About 150 people, many employed in the healthcare sector, gathered outside U.S. Senator John McCain's office to show their support for the Affordable Care Act and urge Arizona's senior congressman to resist attempts to dismantle the law signed by former President Barack Obama.
"We feel the ACA is one of the most important pieces of healthcare legislation of all time," said Dr. Qunn Snyder, an emergency room physician."
"I have children who need healthcare, my neighbors will need healthcare. All Americans need healthcare," said Patricia Cox, whose sister is battling cancer.
If the GOP succeeds in wiping the Affordable Care Act, "then she'll die because she can't afford that weekly chemo," Cox said.
During the 2016 campaign, Republican candidates from President Donald Trump on down the ballot pledged to "repeal and replace" the so-called Obamacare plan, citing skyrocketing premiums and insurers leaving the health insurance marketplace it established as evidence the law didn't work.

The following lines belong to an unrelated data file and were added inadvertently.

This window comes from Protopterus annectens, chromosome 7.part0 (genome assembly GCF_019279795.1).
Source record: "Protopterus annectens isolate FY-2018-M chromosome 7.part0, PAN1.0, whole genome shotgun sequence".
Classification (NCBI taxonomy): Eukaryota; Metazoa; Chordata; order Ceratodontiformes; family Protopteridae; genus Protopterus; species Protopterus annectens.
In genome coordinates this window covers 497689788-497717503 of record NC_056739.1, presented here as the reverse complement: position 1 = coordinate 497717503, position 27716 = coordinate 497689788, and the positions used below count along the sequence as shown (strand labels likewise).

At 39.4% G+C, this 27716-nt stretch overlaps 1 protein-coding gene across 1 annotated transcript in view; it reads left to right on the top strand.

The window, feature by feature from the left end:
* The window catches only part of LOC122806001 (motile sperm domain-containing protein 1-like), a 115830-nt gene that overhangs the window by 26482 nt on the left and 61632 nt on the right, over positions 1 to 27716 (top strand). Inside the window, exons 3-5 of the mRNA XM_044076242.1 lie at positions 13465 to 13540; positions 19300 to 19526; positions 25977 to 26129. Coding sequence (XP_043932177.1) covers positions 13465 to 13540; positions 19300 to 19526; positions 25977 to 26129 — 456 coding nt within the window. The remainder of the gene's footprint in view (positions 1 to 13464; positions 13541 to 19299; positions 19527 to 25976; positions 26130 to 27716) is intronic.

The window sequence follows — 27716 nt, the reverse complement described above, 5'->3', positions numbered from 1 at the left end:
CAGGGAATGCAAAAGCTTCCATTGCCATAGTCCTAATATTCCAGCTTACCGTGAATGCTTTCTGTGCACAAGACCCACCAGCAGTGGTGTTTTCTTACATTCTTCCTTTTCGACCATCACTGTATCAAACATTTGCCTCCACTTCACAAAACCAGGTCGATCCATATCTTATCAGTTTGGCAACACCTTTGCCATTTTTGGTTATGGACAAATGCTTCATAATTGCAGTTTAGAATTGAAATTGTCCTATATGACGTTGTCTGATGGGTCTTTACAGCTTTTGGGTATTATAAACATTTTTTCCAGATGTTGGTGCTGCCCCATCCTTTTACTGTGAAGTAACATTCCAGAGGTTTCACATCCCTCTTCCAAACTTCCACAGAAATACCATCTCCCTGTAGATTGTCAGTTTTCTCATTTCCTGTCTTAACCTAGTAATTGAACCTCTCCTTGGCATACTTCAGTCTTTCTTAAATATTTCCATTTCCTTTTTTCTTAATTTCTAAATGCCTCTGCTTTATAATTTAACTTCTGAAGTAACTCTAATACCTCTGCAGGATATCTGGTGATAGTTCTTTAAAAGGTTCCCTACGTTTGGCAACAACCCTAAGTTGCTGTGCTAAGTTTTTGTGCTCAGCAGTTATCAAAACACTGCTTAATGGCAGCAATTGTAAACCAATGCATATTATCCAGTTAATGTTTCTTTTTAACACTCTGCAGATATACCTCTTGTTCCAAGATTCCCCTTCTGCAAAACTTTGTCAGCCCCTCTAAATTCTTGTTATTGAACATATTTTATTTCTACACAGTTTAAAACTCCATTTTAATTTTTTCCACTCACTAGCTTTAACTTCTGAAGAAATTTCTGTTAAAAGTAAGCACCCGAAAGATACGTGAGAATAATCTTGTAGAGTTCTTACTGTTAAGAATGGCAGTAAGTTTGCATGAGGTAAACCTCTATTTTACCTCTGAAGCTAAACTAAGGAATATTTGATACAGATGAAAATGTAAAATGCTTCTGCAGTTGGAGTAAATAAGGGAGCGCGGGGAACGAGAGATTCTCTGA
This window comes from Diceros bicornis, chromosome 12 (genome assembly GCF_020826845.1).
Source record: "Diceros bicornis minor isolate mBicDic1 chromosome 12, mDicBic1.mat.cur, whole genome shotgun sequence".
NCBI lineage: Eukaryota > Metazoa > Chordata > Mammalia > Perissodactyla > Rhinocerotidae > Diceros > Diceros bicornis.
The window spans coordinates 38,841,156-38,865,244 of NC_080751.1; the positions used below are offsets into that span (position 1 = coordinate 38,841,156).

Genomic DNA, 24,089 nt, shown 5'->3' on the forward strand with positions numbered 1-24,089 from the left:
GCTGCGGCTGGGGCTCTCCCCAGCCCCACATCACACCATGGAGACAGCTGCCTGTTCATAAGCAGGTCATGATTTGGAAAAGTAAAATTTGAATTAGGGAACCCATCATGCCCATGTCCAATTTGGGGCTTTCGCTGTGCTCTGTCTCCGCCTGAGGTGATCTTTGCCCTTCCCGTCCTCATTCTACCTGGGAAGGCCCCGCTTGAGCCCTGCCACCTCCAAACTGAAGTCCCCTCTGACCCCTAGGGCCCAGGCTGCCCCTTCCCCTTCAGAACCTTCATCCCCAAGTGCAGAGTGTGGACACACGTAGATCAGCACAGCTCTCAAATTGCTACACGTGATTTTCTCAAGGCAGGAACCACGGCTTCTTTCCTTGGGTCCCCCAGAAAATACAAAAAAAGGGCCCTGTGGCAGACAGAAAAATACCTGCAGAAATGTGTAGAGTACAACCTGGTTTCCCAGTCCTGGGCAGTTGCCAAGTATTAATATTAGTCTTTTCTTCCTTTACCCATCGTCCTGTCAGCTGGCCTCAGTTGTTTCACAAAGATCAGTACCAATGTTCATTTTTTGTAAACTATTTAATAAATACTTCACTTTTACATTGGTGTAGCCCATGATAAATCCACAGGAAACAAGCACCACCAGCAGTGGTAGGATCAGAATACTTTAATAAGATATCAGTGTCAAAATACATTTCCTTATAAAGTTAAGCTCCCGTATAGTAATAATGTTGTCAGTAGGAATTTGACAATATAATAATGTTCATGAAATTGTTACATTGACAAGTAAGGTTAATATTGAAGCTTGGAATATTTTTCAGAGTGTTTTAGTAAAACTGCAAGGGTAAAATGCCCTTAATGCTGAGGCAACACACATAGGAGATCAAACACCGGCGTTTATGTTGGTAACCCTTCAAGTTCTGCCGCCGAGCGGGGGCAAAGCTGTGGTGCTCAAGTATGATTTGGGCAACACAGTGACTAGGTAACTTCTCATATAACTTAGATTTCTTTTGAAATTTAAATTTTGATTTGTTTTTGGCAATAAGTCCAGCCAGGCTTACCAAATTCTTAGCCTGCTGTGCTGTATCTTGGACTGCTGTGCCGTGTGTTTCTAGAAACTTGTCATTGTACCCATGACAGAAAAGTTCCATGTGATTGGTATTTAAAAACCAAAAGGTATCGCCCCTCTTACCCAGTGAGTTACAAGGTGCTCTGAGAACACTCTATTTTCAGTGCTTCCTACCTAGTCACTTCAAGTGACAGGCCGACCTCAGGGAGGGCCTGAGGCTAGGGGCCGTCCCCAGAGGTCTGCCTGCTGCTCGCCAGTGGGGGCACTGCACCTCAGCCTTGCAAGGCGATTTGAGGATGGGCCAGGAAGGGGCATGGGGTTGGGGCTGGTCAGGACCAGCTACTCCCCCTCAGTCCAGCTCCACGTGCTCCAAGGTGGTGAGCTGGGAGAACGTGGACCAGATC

Arizona was at the top of the list of states feeling the pain of those problems, with premiums expected to increase by 116% for this year and Pinal County earning the distinction of having no insurers willing to sell marketplace plans to its residents.
Tens of millions stand to lose coverage should the Affordable Care Act go away, with several in attendance worried their coverage will be gone for good.
"We need to rise up or we'll be sitting around with no healthcare, without the things we need to keep," Jim Odenkirk said.
An email seeking comment from Senator McCain's office about his position on the efforts to overturn the Affordable Care Act was not returned Saturday afternoon.